Sustainability

Government gives councils fracking incentive

 

The British Prime Minister, David Cameron, has today (13 January) confirmed that government is to ‘go all out’ to promote shale gas exploration in the United Kingdom (UK) by allowing councils to keep 100 per cent of business rates they collect from shale gas sites.

Currently, councils can keep half of all revenue from business rates, but the government hopes that by doubling this figure, Britain will ‘be a leader of the shale gas revolution’, and create a ‘stronger, more competitive economy, create more jobs and secure a better future for Britain’.

The Prime Minister’s office estimates that by hosting hydraulic fracturing sites (‘fracking’ sites), councils could earn up to £1.7 million a year, and receive several million pounds in revenues if shale gas is discovered. This is on top of the £100,000 communities will receive for hosting a test well.

‘We’re going all out for shale’

Speaking today, Prime Minister David Cameron said: “A key part of our long-term economic plan to secure Britain’s future is to back businesses with better infrastructure. That’s why we’re going all out for shale. It will mean more jobs and opportunities for people, and economic security for our country.”

Government’s support of the shale gas industry has grown in recent years, as it believes it could help boost Britain’s economy and support the UK energy system (as around a fifth of Great Britain’s coal and oil-fired power plants are set to be decommissioned by 2020).

Indeed, in the Autumn Statement 2013, Chancellor George Osborne announced that on top of incentives for local councils to host fracking sites, it was to introduce tax breaks for shale gas operators.

Fracking process

The technique of hyrdraulic fracturing involves pumping water, chemicals, and sand into rock beds to artificially induce fractures through which natural gas can flow.

However, it has proved controversial, with environmentalists warning that fracking could prolong the country’s reliance on fossil fuels, contribute to climate change, cause air pollution, contaminate drinking supplies with methane and toxic chemicals, and trigger earthquakes. (Indeed, protests reached fever pitch last year, when a sit-in held at energy firm Cuadrilla’s Balcombe site led to the arrest of Green MP for Brighton Pavillion and former leader of the Green Party, Caroline Lucas.)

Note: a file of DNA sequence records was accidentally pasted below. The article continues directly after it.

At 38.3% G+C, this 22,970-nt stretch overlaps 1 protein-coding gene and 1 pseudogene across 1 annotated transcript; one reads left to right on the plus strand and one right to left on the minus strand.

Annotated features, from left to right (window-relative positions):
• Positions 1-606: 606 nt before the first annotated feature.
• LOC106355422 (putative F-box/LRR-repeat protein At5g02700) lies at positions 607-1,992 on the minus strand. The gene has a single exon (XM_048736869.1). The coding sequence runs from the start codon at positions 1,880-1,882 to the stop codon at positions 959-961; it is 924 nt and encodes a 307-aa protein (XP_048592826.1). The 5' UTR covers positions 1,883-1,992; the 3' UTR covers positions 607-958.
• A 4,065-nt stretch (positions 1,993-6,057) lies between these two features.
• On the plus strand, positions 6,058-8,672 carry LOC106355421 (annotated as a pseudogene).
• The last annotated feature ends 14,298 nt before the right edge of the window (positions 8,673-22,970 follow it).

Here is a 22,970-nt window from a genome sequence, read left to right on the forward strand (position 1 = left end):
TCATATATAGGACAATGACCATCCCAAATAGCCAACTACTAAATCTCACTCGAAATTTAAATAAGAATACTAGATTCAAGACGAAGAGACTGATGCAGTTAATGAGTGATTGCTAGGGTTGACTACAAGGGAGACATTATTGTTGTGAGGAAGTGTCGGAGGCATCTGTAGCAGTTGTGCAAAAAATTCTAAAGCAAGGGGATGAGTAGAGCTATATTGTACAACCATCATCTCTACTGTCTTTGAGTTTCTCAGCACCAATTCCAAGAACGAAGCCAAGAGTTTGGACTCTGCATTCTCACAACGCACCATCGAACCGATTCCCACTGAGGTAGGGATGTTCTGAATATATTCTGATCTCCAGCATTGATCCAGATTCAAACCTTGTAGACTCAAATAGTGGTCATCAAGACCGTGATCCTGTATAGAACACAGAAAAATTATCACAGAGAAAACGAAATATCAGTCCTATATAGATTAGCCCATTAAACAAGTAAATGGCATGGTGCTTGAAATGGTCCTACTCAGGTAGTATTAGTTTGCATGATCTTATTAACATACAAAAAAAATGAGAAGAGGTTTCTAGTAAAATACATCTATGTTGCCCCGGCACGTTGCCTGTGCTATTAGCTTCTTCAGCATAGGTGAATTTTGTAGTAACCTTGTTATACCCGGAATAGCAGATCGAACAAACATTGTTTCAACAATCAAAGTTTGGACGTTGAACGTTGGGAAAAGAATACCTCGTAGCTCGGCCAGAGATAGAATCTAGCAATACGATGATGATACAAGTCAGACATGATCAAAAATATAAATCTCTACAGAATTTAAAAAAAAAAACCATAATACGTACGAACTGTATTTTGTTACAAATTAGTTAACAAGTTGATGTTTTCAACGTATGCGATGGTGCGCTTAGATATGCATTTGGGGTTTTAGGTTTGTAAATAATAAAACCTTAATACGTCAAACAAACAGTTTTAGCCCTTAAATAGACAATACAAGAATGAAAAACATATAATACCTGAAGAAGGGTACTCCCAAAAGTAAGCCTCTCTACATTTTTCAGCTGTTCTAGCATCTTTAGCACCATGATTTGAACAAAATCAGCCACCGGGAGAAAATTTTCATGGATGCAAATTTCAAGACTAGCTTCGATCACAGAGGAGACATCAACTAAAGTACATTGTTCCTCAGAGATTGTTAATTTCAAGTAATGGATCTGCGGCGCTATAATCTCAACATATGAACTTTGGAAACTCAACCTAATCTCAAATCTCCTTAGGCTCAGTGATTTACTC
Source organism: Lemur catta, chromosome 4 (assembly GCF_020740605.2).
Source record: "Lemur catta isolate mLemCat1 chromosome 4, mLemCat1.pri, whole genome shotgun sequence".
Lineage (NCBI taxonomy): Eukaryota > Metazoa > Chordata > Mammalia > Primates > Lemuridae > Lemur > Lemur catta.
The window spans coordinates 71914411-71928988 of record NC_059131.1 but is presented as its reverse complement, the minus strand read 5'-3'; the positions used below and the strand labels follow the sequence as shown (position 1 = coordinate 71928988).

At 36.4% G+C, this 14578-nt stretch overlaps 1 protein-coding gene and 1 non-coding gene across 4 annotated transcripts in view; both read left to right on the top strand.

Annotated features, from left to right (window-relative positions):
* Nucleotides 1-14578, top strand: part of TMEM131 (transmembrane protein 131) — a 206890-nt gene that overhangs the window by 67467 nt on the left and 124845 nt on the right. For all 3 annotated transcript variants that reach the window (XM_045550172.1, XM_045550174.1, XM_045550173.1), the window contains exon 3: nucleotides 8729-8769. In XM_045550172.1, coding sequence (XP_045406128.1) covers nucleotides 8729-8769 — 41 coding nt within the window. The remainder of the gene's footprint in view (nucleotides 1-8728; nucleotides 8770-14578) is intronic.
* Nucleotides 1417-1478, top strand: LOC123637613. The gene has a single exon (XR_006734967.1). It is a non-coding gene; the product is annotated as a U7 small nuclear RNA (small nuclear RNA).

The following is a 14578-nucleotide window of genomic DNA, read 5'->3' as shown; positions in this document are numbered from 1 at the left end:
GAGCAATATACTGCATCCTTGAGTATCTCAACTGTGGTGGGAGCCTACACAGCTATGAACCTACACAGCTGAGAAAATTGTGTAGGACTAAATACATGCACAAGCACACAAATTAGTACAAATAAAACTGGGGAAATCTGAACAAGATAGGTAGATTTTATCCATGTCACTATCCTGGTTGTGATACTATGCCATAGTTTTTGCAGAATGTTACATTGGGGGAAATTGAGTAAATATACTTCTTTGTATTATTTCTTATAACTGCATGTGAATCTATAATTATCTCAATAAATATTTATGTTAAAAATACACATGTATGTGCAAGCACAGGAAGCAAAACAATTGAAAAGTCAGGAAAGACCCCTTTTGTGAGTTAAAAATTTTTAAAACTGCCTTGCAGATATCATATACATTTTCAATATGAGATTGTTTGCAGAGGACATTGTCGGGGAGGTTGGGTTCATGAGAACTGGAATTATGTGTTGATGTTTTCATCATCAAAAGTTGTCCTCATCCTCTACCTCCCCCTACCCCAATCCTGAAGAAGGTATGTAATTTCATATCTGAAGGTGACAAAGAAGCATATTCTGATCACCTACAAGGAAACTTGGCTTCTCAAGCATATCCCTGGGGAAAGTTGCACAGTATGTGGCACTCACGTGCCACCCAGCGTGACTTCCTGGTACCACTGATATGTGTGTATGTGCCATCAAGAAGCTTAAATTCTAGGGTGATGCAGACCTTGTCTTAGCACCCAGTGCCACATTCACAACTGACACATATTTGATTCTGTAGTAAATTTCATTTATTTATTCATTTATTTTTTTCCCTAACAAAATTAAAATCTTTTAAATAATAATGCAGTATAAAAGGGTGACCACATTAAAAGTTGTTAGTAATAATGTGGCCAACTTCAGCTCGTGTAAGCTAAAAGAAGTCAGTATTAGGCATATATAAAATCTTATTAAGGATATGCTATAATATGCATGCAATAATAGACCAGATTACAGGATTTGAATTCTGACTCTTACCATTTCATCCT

Speaking today, Jane Thomas, Friends of the Earth Senior Campaigner, warned that as well as environmental repercussions, giving local councils incentives to host shale gas sites could lead to conflicts of interest.

She said: "This latest government move highlights the depth of local opposition to fracking and the desperate lengths ministers are prepared to go to overcome it.

“People are right to be concerned about the impact of shale gas extraction on their communities - especially as experts say it won’t lead to cheaper fuel bills.

"This move raises potentially serious concerns about conflicts of interest, if councils that benefit from this money are also the ones who decide on planning applications from fracking firms in the first place.
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Thomas added that government should instead be focusing on ‘encouraging the development of Britain’s huge renewable power potential, instead of coming up with new incentives that keep the nation hooked on climate-changing fossil fuels’.

Total invests in UK shale licenses

Though the technology has gained ground in the US, where 12 per cent of the country’s total gas production comes from shale gas – the technology is relatively new in the UK.

To date, no wells have been commercially fracked in the UK, although French energy company Total today announced that it has acquired a 40 per cent interest in two shale gas exploration licences in the UK.

The interests are in Petroleum Exploration & Development Licences 139 and 140 in the Gainsborough Trough area of the East Midlands region of the UK which cover an area of 240 km2

Commenting on the acquisition, Patrice de Viviès, Total’s Senior Vice President for Northern Europe, said: “This opportunity is an important milestone for Total E&P UK and opens a new chapter for the subsidiary in a promising onshore play. “The Group is already involved in shale gas projects in the US, Argentina, China, Australia and in Europe in Poland and in Denmark, and will leverage its expertise in this new venture in the UK.”

Other partners in the project include: GP Energy Limited (a subsidiary of Dart Energy Europe); Egdon Resources UK Ltd; Island Gas Ltd (IGas); and eCorp Oil & Gas UK Ltd.

IGas will be the operator of the initial exploration programme, with Total subsequently taking over operatorship as the project moves towards development.

Read more about shale gas in the UK or government’s plan to allow councils to keep all shale gas business rates.